Experimenting with a fairly basic block on repeat produced what I’m calling a ‘modern plaid’ this week…
Can you see the individual blocks? This is a 6 x 6 layout, if that helps. Here are the same blocks rotated…
And rotated again and again…
The blocks are coloured using a palette of four colours. This produces lots of variations when the blocks are rotated…parts of adjacent blocks intersect to create new secondary shapes.
I could do the math to tell you how many variations there are, but… let’s just say there are lots.
This week’s designs could be made into quilts using just squares and rectangles. The basic block is a 16-patch made up of four 4-patches. The outer corners are large squares; the inner corners are small squares; and the remaining ‘patches’ are rectangles.
There are so many design variations and colour combinations that you could recreate this design again and again and never make the same quilt twice.
This week’s design is the logical evolution of Sunday sketch #278 – just extending the top and bottom of each ‘lemon’ shape using more curves.
I tried it in a bunch of two-colour palettes, and they all look good!
I didn’t try an expanded palette, so I’m not sure how I’d introduce a third or fourth colour into this design. I kinda like the simplicity of this version.
This week’s design is made up entirely from drunkard’s path / quarter-circle blocks. With a two-colour palette, you could make the entire quilt (minus borders) just by chain-piecing two block colourways.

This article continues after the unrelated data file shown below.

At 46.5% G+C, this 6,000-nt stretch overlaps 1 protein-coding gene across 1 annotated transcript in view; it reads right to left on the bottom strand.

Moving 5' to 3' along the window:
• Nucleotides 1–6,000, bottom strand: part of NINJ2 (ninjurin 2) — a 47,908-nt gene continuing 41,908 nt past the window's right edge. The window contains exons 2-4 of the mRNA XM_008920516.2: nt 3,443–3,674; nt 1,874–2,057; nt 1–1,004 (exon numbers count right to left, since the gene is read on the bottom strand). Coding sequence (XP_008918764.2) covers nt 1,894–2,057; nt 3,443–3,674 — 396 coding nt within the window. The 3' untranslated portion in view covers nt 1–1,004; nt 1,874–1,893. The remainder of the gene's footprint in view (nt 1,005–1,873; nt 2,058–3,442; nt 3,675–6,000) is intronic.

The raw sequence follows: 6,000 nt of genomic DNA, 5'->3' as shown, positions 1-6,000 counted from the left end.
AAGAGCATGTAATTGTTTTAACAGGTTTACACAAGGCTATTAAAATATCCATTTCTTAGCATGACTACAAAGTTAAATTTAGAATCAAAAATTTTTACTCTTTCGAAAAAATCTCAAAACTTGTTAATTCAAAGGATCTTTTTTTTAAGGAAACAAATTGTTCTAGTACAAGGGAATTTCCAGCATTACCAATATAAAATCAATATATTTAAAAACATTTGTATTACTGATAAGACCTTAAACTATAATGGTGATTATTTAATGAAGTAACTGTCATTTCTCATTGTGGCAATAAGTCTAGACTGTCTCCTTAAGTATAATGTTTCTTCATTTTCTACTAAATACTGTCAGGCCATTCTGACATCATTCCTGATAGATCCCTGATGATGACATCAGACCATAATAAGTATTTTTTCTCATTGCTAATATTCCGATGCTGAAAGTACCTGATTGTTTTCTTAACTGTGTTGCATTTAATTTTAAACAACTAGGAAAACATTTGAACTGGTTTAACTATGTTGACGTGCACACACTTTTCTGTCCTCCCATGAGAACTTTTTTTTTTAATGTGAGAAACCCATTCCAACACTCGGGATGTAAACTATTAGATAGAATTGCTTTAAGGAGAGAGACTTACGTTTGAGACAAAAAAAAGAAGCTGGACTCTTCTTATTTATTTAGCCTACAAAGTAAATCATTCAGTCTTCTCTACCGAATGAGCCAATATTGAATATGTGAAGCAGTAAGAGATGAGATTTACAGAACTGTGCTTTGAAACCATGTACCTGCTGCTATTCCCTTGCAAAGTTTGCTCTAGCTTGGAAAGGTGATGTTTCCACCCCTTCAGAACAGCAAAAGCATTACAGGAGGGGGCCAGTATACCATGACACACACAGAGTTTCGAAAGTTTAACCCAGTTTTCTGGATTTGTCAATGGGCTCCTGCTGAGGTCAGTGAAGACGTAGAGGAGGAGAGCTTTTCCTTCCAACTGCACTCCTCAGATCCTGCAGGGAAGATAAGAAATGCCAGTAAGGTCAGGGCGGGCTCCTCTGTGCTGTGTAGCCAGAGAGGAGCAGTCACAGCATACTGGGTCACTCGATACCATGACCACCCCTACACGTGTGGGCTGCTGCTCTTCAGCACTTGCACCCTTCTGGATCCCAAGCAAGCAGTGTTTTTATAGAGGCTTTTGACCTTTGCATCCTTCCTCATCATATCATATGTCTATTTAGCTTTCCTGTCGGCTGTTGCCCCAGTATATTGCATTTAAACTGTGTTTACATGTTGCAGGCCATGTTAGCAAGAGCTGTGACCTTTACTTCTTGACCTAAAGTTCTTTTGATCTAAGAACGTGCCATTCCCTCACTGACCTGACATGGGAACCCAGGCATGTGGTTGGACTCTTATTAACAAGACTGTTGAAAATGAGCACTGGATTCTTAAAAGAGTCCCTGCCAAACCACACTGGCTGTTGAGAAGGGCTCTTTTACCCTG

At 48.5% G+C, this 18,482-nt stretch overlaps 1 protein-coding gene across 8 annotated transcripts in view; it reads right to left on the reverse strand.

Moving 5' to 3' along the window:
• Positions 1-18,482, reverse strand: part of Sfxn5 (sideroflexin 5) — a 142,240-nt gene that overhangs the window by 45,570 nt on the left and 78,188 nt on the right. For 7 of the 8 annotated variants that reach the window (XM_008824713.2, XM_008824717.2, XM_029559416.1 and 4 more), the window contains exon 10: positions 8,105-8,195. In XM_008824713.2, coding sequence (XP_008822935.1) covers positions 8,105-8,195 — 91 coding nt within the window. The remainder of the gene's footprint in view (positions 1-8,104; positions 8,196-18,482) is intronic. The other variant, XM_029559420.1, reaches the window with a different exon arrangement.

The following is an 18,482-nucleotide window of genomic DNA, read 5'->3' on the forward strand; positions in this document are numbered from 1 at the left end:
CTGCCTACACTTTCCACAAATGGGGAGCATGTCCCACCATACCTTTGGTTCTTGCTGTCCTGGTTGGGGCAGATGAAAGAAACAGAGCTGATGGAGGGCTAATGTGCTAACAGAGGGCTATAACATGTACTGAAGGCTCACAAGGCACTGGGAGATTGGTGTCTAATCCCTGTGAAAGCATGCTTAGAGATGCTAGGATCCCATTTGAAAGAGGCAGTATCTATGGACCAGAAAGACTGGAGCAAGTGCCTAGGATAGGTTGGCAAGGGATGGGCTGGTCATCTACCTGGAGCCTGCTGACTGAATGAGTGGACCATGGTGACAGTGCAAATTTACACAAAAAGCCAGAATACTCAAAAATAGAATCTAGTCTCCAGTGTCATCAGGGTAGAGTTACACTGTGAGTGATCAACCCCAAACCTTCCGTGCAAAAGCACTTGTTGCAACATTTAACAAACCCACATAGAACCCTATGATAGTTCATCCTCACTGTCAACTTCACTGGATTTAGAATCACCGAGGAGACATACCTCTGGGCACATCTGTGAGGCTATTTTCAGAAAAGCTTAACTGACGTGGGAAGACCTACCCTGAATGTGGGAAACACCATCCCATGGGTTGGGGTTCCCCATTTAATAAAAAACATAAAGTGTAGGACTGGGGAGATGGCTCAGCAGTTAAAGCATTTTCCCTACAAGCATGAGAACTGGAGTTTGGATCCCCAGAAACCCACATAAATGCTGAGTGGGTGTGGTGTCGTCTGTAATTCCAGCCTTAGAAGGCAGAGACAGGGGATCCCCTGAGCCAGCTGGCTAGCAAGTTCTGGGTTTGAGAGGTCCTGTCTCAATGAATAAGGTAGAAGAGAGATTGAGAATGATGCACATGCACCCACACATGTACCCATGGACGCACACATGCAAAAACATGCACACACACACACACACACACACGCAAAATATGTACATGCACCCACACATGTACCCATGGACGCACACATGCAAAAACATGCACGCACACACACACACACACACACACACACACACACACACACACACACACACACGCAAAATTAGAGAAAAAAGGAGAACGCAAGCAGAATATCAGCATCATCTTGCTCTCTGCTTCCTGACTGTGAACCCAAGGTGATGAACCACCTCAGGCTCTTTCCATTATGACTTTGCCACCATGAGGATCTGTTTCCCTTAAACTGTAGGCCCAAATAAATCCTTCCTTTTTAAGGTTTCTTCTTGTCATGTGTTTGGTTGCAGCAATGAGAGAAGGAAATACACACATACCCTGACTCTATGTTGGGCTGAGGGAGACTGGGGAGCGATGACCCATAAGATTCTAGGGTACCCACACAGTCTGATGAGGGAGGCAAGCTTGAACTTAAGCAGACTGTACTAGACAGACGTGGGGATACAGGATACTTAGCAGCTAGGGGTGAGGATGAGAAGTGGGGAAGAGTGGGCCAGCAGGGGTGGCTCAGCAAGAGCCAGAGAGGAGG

On to something a bit different this week! No more wedges for awhile….
It’s back to curves! All drunkard’s path blocks again. Or are these quarter-circles? I have a feeling that the curves in drunkard’s path blocks don’t extend to the edges of the blocks, but I’ve never found a definitive description. Anyhoo, here we go.
I love this sorta teal blue / golden yellow combo. I discovered this cut-out lemon shape when tiling a completely different block, and decided to run with it. I love the secondary shapes that emerge… up top, there’s like a lacework of ‘D’ shapes going to and fro across the design. By just tweaking the direction of the lemons and the cut-outs in the negative space, the lace overlay becomes a series of alternating circles and squares. Can you see them?
The designs look just as good in the reverse colourway. (In the version on the left, I staggered the layout so the lemons sit in the corners.)
I can tweak the direction again, so the lace overlay becomes a series of new lemons, all facing perpendicularly to the dark blue lemons.
I love how much movement a single block with a few curves can give a design. And how many options there are for arranging blocks to create entirely new layouts.
These designs could be made using drunkard’s path blocks (or quarter-circle blocks) and squares. That’s it. I’ve only used two colours here, although obviously you could expand the palette. But with two colours, you’d just have to chain-piece your way through a bunch of curves and – voilà! – you’d have the prettiest quilt top. I really love this one (I know I say that all the time!); I really want to try making it!